APPENDIX II.1 Model Estimation and Data Sources
Barro, R. and J. W., 2000, “International Data on Educational Attainment, Updates and Implications,” NBER Working Paper 7911, Cambridge, MA.
Cohen, D. and M. Soto, 2001, “Growth and Human Capital: Good Data, Good Results,” Technical Papers 179, Organization for Economic Cooperation and Development.
IMF, 2003, “How Can Economic Growth in the Middle East and North Africa Region Be Accelerated?”, World Economic Outlook, September 2003.
Nehru, V. and A. Dhareshwar, 1993, “A New Database on Physical Capital Stock: Sources, Methodology and Results,” Revista de Análisis Económico 8(1): 37–59.
Prepared by Anna Ivanova. The author would like to thank staff from the Ministry of Planning and from the Central Agency for Public Mobilization and Statistics (CAPMAS) for their assistance with the data used in this chapter.
Data reported in the Penn World Tables and the WDI suggest that, measured in PPP terms, Egypt’s real GDP per capita caught up with the average level of other non–oil producers in the MENA region during the 1990s.
The rapid growth in employment and labor force during the 1980s mirrored the demographic boom of the 1960s and 1970s, which continued through the 1980s, with population growing on average at 2.3 percent per annum. More recently, population growth has stabilized at about 2 percent per annum.
A Vector Error Correction Model (VECM) was used to estimate a production function of the form yHLt = αt + αkHLt, where yHLt = ln(Yt/HtLt) is the logarithm of output per workforce adjusted for human capital quality; kHLt = ln(Kt/HtLt) is the logarithm of capital per workforce adjusted for human capital quality; and at (the logarithm of TFP) was assumed to follow: αt = α0 + αt + ϵt. The estimated coefficient of α (the capital share) was 0.25, and the estimated coefficient on the time trend (a) was 0.01. See Appendix II.1 for details.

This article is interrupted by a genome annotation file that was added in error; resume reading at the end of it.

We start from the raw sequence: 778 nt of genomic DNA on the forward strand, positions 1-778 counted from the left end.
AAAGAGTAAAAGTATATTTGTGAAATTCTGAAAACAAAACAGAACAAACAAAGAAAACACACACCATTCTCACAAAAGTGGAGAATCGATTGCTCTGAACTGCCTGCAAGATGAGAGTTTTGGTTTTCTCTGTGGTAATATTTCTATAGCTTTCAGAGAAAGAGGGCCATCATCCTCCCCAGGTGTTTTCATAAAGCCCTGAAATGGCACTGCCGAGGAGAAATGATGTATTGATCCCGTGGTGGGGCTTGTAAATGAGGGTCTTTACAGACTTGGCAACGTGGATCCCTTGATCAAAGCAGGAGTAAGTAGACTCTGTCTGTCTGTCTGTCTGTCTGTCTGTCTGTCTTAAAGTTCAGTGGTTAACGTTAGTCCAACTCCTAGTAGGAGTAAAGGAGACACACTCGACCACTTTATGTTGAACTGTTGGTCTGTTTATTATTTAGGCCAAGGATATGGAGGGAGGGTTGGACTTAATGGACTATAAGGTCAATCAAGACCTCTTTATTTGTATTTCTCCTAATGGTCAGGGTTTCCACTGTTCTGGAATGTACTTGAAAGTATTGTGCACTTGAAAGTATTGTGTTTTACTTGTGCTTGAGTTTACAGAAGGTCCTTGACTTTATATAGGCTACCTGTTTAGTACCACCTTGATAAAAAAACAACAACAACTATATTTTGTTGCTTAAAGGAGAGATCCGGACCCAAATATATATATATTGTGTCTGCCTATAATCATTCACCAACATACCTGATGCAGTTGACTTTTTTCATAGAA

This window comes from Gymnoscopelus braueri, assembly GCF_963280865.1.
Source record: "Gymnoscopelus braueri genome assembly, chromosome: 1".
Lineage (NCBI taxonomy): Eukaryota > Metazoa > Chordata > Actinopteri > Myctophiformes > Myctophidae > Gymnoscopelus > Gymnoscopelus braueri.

The study covered 84 countries, representing 95 percent of the world’s GDP and 85 percent of the world’s population. Egypt was one of the countries in the sample.
The results reported are those obtained from applying the Hodrick–Prescott filter. The main results were not affected when a band–pass filter was used or when the trend in output per worker was calculated as the fitted values from the VECM.
Similarly, in order for overall output growth to rise to 4.8 percent per year (the average growth from 1981-2000) on a sustained basis, real gross fixed investment would need to increase by 12.4 percent annually.
The number of lags included in the VECM was chosen based on two information criteria: Schwartz Bayesian and Hannan and Quinn. One lag was chosen for the underlying VAR in levels, which implied that no lags had to be included in the estimation in first differences.